Here we see what happens when you mess with Abram's family. Lot is taken prisoner (along with all of his goods and all of the goods of Sodom) by Chedorlaomer, king of Elam and his cohorts, but someone escapes the battle and tells Abram what happened. Abram takes 318 men (wonder if there is significance to that number?) and sets out in hot pursuit. Abram and his men catch up to the enemy, rout them by night, and rescue Lot along with all of the goods of Sodom, and return them.
Of course, the king of Sodom is grateful, but what is interesting is the appearance of Melchizedek, King of Salem, who "brought out bread and wine" in a prefiguring of the Eucharist.
Then we get the vision of the Lord to Abram where God promises that his descendants will number as the stars. Certainly Abram is not entirely sure what to make of this since Sarai is barren. To make matters worse, God reveals to Abram that his descendants will suffer oppression (foretelling the Egyptian captivity), but promises that they will return.
Turns out Sarai is also concerned about being barren, and tells Abram to take her servant, Hagar, as a wife (Polygamy was considered AOK at that point, so this was not considered a moral problem). However, when Hagar conceives and gives Sarai the stink-eye, Sarai gets pretty upset. Further, it seems that Hagar's marriage to Abram hasn't improved her social standing...she's still Sarai's slave...so Sarai deals harshly with her and Hagar runs away. But God sends his angel to talk to her and Hagar returns, bearing Abram's first son, Ishmael.
After this, God establishes the famous covenant with Abram, changing his name to Abraham, and Sarai's name to Sarah. Further, he promises that Sarah will bear a son.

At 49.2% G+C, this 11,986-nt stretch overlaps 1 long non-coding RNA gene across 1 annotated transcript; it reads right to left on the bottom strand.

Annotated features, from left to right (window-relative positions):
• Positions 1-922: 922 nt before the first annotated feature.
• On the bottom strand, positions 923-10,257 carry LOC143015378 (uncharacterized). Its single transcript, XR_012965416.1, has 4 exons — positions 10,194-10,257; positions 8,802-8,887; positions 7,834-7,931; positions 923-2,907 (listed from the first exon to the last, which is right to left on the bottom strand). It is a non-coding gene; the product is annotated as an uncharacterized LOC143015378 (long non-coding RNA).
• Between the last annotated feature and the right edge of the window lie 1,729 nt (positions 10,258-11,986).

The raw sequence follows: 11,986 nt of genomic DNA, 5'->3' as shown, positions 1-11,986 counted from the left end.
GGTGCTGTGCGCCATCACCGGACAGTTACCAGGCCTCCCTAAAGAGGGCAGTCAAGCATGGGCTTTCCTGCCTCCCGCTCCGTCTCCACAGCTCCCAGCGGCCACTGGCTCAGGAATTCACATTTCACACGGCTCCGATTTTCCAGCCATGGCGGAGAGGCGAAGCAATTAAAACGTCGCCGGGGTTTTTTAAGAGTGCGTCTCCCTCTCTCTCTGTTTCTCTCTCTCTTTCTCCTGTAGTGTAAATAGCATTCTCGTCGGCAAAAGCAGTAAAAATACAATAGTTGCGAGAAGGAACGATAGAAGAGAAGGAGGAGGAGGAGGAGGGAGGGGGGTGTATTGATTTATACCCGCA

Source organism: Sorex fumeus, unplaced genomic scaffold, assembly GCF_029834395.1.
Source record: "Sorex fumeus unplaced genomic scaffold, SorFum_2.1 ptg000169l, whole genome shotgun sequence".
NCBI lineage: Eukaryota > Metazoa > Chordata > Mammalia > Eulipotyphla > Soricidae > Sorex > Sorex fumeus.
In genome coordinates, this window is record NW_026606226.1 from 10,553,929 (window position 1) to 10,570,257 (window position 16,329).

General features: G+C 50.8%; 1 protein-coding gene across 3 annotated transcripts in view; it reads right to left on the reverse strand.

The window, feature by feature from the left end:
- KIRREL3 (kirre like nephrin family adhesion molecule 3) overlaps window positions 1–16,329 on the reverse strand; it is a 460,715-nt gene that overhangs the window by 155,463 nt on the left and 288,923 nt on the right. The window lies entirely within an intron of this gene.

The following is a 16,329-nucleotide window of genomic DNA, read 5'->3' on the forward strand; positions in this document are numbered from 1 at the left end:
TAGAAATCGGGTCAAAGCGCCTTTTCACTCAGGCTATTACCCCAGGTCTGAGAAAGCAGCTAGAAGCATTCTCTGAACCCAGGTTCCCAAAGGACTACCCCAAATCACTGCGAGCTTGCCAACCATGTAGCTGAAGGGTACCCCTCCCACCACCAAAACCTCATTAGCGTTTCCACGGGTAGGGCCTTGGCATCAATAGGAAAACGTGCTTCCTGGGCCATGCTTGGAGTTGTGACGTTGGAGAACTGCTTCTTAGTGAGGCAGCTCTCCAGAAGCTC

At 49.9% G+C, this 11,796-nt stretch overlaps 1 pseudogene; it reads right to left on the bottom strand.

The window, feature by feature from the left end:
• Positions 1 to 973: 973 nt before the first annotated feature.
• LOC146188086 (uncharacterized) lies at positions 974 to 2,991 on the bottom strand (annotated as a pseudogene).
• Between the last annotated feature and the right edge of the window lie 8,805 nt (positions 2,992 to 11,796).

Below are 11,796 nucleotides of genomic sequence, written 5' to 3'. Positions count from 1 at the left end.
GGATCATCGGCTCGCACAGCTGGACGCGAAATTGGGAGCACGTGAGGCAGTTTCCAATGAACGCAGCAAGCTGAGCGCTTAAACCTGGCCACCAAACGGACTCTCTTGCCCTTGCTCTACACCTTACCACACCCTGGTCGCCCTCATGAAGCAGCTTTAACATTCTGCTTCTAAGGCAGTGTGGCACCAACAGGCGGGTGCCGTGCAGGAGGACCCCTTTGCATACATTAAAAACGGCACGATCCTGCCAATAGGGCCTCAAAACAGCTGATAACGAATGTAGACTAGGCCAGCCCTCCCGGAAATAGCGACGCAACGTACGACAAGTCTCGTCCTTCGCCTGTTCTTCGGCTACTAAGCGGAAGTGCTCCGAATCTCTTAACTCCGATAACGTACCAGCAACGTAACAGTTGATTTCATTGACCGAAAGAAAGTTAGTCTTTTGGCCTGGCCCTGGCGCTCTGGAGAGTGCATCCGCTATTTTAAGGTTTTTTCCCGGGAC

Psalms 10 and 11:
These are lovely...Though the subject matter is nothing new at this point, but the poetry is beautiful. "For the Lord is righteous, he loves righteous deeds; the upright shall behold his face..."
We start with the famous "Judge not, that you be not judged." Jesus continues on to explain himself. This is not about turning a blind eye to everything anyone does, but about addressing our own faults before we look at the faults of others.
We then move on to ask, seek, knock...God in heaven gives us good things always...
Enter by the narrow gate...
Beware wolves in sheep's clothing...
And then "Not everyone who says 'Lord, Lord,' shall enter the kingdom of heaven" This follows on the heels of knowing false prophets by their fruits, and is followed by the requirement that we do the will of the Father. This is an important passage for Catholics to know, as it is important in arguing against Sola Fidei.
Building houses on rock versus sand...
And then Jesus' sermon ends, and everyone is astonished at his teaching "for he taught them as one who had authority, and not as their scribes."
Authority. What a concept!
As God prepares the world gradually for the fullness of revelation, eventually the fullness of revelation must come. God's word comes in the form of Jesus, who is the fullness of revelation. This is not to say that He explained everything there is to explain, but everything we need to know.
With Christ (and the death of the last apostle), the deposit of faith is complete. We may continue to delve deeper into this deposit, for it is deep and full of layers, and we continue to learn from it, but nothing can be added to it.
So we have a deposit of faith which is communicated by the apostles both orally and verbally, and continues to be passed down through apostolic succession, protected from error by the Holy Spirit. This quote from Dei Verbum sums it up nicely:
"God, who spoke in the past, continues to converse with the Spouse of his beloved Son (the church). And the Holy Spirit, through whom the living voice of the Gospel rings out in the Church - and through her in the world - leads believers to the full truth, and makes the Word of Christ dwell in them in all its richness." - Dei Verbum 8s3.
Good night and God Bless!